Wood anemone

Also known as Windflower, the Wood Anemone is a flower of early spring, found in woodland glades and old hedgerows.

Photo: Steve Townsend

Scientific name: Anemone nemorosa

Other common names: Wind-flower, Grandmother’s Nightcap, Moggie Nightgown, Thimbleweed, Smellfox

What to look for:

  • Flowers: a single white flower, sometimes purple-tinged, six to seven large ‘petals’ (see ‘Did you know…’ below), and with long yellow stamens
  • Leaves: Whorl of three deep-lobed leaves half way down the flower stalk; other leaves grow from ground level
  • Height: Variable – from 5 to 30 cm
  • Where: Deciduous woodland, hedgerows, stream banks, moorland and upland meadows
  • When: Flowers from March to April/May
  • Habit: A perennial that spreads slowly by underground rhizomes, and so can form carpets of flowers in the spring wherever it has been established for a long time

The white flowers of the Wood Anemone briefly take to the stage in the early spring, strewn like stars through woodland glades or below old hedgerows. One of the indicators of ancient woodland, it’s a welcome sight as the weather starts to warm after winter. It even has a poetical name: the genus name Anemone is from the Greek meaning ‘daughter of the wind’ (perhaps in reference to the early spring breezes), while the species name of nemorosa is from the Latin for ‘wooded’ or ‘shady’.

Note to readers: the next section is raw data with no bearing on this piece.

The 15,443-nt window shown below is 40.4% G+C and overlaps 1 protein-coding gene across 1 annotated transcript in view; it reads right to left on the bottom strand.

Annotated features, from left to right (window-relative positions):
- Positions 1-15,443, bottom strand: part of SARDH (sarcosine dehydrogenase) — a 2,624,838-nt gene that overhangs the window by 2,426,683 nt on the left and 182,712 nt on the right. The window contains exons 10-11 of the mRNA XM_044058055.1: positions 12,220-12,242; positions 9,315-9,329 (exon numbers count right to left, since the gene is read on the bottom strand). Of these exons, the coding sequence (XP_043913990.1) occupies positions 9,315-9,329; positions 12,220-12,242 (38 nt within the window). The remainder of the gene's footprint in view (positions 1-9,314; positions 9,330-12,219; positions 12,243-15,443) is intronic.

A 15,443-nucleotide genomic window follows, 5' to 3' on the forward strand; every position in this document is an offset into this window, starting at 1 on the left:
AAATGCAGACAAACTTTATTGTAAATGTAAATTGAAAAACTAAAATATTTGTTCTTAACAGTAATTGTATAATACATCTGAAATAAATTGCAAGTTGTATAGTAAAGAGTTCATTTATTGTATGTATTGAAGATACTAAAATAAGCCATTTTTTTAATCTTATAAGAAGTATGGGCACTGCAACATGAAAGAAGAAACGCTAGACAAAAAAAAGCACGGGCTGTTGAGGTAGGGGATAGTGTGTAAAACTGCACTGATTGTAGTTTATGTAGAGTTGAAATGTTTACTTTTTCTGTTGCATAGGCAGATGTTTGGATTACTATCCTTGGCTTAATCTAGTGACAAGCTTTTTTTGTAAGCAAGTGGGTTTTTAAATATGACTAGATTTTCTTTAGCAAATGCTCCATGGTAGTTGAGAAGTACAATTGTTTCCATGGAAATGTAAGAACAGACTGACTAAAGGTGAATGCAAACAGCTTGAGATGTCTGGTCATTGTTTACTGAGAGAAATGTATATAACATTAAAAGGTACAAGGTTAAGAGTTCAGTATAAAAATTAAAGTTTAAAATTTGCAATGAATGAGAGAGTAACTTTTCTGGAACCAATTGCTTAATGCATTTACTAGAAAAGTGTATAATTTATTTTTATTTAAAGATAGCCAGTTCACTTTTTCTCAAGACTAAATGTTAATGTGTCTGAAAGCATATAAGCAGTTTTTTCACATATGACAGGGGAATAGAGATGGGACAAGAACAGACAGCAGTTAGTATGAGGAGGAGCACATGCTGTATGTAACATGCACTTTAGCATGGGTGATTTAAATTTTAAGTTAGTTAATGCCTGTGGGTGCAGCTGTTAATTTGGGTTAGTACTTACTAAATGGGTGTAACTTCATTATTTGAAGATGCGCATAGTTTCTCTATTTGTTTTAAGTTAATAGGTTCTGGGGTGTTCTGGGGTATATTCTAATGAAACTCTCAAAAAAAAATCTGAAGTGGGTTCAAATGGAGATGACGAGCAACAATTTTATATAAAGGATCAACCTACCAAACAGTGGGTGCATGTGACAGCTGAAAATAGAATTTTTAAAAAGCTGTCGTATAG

This early flowering is in fact an evolutionary strategy shared with other woodland plants, such as the Primrose, enabling the plants to take advantage of the sunlight before leaves grow on the trees and shade the woodland floor. The energy created is then stored in underground rhizomes for the remainder of the year, ready to produce flowers the following year. The plant spreads from these rhizomes – its seed is generally infertile – but only very slowly, perhaps only by 2 m in a 100 years (Mabey, 1997). If, therefore, you are lucky enough to find a glade full of Wood Anemone, you will know it has been growing there a long time. This slow growth habit also means it hardly ever spreads beyond its established sites, making it particularly dependent on the preservation and management of old woodland and hedgerows.

Did you know…?

…The white or purple-tinged ‘petals’ of the Wood Anemone are actually sepals. The plant has no petals.

…The musky scent of Wood Anemone is the reason behind one of its other common names: Smellfox.

More information and references:

Gilmour, J. and Walters, M., 1954. Wild Flowers: Botanising in Britain (New Naturalist Series). Collins, London.

Mabey, R., 1997. Flora Britannica. Chatto & Windus, London.

Rackham, O., 2006. Woodlands (The New Naturalist Library). HarperCollins, London.

Rose, F. and O’Reilly, C., 2006. The Wild Flower Key, 2nd edition. Frederick Warne, London.

Stace, C., 2010. New Flora of the British Isles, 3rd edition. Cambridge University Press, Cambridge.

Published: April 2014
Author: Amanda Scott
Photos: © Natural England / Allan Drewitt